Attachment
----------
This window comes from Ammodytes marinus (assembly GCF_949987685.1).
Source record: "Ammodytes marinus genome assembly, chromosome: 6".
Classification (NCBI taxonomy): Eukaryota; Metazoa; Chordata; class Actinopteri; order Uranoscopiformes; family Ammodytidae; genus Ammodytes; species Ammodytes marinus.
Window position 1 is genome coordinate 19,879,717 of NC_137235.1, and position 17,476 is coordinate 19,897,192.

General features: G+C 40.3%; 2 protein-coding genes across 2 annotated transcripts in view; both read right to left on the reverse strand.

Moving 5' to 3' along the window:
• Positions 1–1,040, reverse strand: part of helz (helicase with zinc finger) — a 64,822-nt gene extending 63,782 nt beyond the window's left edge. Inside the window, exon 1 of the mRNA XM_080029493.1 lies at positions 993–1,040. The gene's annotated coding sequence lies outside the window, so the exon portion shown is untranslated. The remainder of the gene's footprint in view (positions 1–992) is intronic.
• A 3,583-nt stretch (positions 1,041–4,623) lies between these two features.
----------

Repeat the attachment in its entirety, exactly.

This window comes from Ammodytes marinus (assembly GCF_949987685.1).
Source record: "Ammodytes marinus genome assembly, chromosome: 6".
Classification (NCBI taxonomy): Eukaryota; Metazoa; Chordata; class Actinopteri; order Uranoscopiformes; family Ammodytidae; genus Ammodytes; species Ammodytes marinus.
Window position 1 is genome coordinate 19,879,717 of NC_137235.1, and position 17,476 is coordinate 19,897,192.

General features: G+C 40.3%; 2 protein-coding genes across 2 annotated transcripts in view; both read right to left on the reverse strand.

Moving 5' to 3' along the window:
• Positions 1–1,040, reverse strand: part of helz (helicase with zinc finger) — a 64,822-nt gene extending 63,782 nt beyond the window's left edge. Inside the window, exon 1 of the mRNA XM_080029493.1 lies at positions 993–1,040. The gene's annotated coding sequence lies outside the window, so the exon portion shown is untranslated. The remainder of the gene's footprint in view (positions 1–992) is intronic.
• A 3,583-nt stretch (positions 1,041–4,623) lies between these two features.